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America’s armed forces are the safeguard of our nation’s liberties and an instrument of global freedom and security. The U.S. military protects the homeland, secures America’s national interests abroad, bolsters international alliances, and even assists in disaster response. No other country has the enduring vital national interests or responsibilities of the United States; therefore, the U.S. military must have a global reach.
To protect and defend America’s vital national interests, the U.S. military must have the tools it needs to deter attacks and enhance diplomatic efforts—and, when diplomacy and deterrence fail, to fight and win. Combat victory requires a force adequately equipped to defend the U.S. and its allies against strategic attacks, to prevail in traditional and asymmetrical warfare, to defeat terrorist organizations and organized criminals, and to respond to threats that emanate from failed states.
America’s security commitments around the globe have strained every branch of the armed forces, but the root of the problem lies in decisions made in the 1990s. After the fall of the Berlin Wall, Presidents George H. W. Bush and Bill Clinton cut defense spending dramatically. The Clinton Administration reduced the entire military—its forces and equipment—by fully one-third under the utopian assumption that the end of the Cold War would lead to a “lasting peace.”
Cashing in peace dividends is an even riskier proposition now than it was after the Cold War ended. President Ronald Reagan’s military buildup in the 1980s, coupled with his successful diplomacy, created a cushion that largely allowed defense investments to be deferred in the 1990s, even though military operations were ramped up. Also, defense budget increases since the terrorist attacks of 9/11 have generated little cushion. They have largely been consumed by a high pace of operations. The ongoing need to invest in and recapitalize the force (i.e., buy new planes, ships, weapon systems, and equipment) remains.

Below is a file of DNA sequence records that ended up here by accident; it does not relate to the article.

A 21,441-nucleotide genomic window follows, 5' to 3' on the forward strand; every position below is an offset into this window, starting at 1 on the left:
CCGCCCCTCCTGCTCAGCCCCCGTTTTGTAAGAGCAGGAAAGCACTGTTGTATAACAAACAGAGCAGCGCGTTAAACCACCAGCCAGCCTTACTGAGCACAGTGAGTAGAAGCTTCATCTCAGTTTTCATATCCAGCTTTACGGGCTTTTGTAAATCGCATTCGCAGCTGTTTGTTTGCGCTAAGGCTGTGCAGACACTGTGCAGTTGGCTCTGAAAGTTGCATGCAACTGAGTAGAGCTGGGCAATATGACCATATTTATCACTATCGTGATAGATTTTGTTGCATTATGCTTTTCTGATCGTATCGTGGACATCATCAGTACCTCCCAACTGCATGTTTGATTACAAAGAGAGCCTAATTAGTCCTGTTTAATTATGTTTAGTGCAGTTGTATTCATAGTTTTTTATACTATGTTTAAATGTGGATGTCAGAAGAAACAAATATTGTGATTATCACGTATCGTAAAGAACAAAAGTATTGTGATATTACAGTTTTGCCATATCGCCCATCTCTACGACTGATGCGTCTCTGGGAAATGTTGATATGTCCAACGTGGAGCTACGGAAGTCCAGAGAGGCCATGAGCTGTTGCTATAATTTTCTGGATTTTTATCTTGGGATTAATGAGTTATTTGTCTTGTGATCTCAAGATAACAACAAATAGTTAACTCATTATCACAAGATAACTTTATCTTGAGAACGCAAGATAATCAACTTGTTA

On average, major U.S. military platforms are now more than 25 years old and are wearing out much more quickly than planned. The combat vehicle fleet of Abrams tanks is largely based on technology from the 1980s and earlier. Many of today’s tanker and bomber pilots are flying in airplanes first used by their grandfathers. The U.S. Navy fleet contains the smallest number of ships since 1916. Yet the Navy is being tasked with more responsibilities than ever, such as securing vital sea-lanes of commerce around the world worth over $14 trillion annually.
Today, America is asking all of its military forces to do more. U.S. soldiers are under stress. They have been strained by 10 years of combat in Iraq and Afghanistan. The 1990s “procurement holiday” has left the military with outdated and decrepit weapons and equipment. These circumstances have taken their toll on both people and equipment. The bipartisan Quadrennial Defense Review (QDR) Independent Panel concluded in 2010 that “the aging of the inventories and equipment used by the services, the decline in the size of the Navy, escalating personnel entitlements, overhead and procurement costs, and the growing stress on the force means that a train wreck is coming in the areas of personnel, acquisition, and force structure.” This “train wreck” is here, and it threatens to undermine America’s ability to defend itself and protect its vital national interests at a time when threats to its security are increasing.